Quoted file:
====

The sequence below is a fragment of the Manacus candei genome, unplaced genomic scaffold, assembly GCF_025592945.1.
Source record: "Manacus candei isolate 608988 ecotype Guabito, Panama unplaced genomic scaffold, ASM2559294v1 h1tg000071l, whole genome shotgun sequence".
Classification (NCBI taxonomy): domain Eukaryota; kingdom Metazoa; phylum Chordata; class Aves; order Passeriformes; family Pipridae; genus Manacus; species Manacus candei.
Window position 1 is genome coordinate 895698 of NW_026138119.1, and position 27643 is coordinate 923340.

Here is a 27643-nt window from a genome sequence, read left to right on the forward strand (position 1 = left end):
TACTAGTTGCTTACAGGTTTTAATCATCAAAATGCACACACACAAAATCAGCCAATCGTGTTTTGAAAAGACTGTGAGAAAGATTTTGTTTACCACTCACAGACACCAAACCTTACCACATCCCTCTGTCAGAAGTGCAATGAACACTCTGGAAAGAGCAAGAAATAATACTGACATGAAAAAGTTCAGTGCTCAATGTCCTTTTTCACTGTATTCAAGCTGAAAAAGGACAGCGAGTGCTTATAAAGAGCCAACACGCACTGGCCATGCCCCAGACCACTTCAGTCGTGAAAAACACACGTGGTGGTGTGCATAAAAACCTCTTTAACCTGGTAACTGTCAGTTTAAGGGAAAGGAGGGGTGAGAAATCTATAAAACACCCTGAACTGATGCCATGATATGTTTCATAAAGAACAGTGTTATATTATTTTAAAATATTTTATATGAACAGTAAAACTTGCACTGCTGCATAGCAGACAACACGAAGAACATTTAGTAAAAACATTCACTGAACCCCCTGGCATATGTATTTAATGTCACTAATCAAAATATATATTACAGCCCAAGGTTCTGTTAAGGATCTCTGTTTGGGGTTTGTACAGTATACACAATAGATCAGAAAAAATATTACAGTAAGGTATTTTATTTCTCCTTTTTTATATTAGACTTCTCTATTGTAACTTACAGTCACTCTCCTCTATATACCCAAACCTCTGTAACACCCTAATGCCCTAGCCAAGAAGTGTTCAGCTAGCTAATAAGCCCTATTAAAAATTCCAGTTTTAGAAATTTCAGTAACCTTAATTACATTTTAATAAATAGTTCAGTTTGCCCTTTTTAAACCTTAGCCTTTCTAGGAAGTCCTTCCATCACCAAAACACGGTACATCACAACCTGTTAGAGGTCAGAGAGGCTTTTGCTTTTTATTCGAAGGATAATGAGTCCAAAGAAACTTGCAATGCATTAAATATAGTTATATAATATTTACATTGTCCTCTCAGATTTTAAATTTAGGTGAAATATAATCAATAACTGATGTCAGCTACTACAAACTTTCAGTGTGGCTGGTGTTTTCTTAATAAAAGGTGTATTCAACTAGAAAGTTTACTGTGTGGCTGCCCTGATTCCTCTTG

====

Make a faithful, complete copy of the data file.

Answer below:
The sequence below is a fragment of the Manacus candei genome, unplaced genomic scaffold, assembly GCF_025592945.1.
Source record: "Manacus candei isolate 608988 ecotype Guabito, Panama unplaced genomic scaffold, ASM2559294v1 h1tg000071l, whole genome shotgun sequence".
Classification (NCBI taxonomy): domain Eukaryota; kingdom Metazoa; phylum Chordata; class Aves; order Passeriformes; family Pipridae; genus Manacus; species Manacus candei.
Window position 1 is genome coordinate 895698 of NW_026138119.1, and position 27643 is coordinate 923340.

Here is a 27643-nt window from a genome sequence, read left to right on the forward strand (position 1 = left end):
TACTAGTTGCTTACAGGTTTTAATCATCAAAATGCACACACACAAAATCAGCCAATCGTGTTTTGAAAAGACTGTGAGAAAGATTTTGTTTACCACTCACAGACACCAAACCTTACCACATCCCTCTGTCAGAAGTGCAATGAACACTCTGGAAAGAGCAAGAAATAATACTGACATGAAAAAGTTCAGTGCTCAATGTCCTTTTTCACTGTATTCAAGCTGAAAAAGGACAGCGAGTGCTTATAAAGAGCCAACACGCACTGGCCATGCCCCAGACCACTTCAGTCGTGAAAAACACACGTGGTGGTGTGCATAAAAACCTCTTTAACCTGGTAACTGTCAGTTTAAGGGAAAGGAGGGGTGAGAAATCTATAAAACACCCTGAACTGATGCCATGATATGTTTCATAAAGAACAGTGTTATATTATTTTAAAATATTTTATATGAACAGTAAAACTTGCACTGCTGCATAGCAGACAACACGAAGAACATTTAGTAAAAACATTCACTGAACCCCCTGGCATATGTATTTAATGTCACTAATCAAAATATATATTACAGCCCAAGGTTCTGTTAAGGATCTCTGTTTGGGGTTTGTACAGTATACACAATAGATCAGAAAAAATATTACAGTAAGGTATTTTATTTCTCCTTTTTTATATTAGACTTCTCTATTGTAACTTACAGTCACTCTCCTCTATATACCCAAACCTCTGTAACACCCTAATGCCCTAGCCAAGAAGTGTTCAGCTAGCTAATAAGCCCTATTAAAAATTCCAGTTTTAGAAATTTCAGTAACCTTAATTACATTTTAATAAATAGTTCAGTTTGCCCTTTTTAAACCTTAGCCTTTCTAGGAAGTCCTTCCATCACCAAAACACGGTACATCACAACCTGTTAGAGGTCAGAGAGGCTTTTGCTTTTTATTCGAAGGATAATGAGTCCAAAGAAACTTGCAATGCATTAAATATAGTTATATAATATTTACATTGTCCTCTCAGATTTTAAATTTAGGTGAAATATAATCAATAACTGATGTCAGCTACTACAAACTTTCAGTGTGGCTGGTGTTTTCTTAATAAAAGGTGTATTCAACTAGAAAGTTTACTGTGTGGCTGCCCTGATTCCTCTTG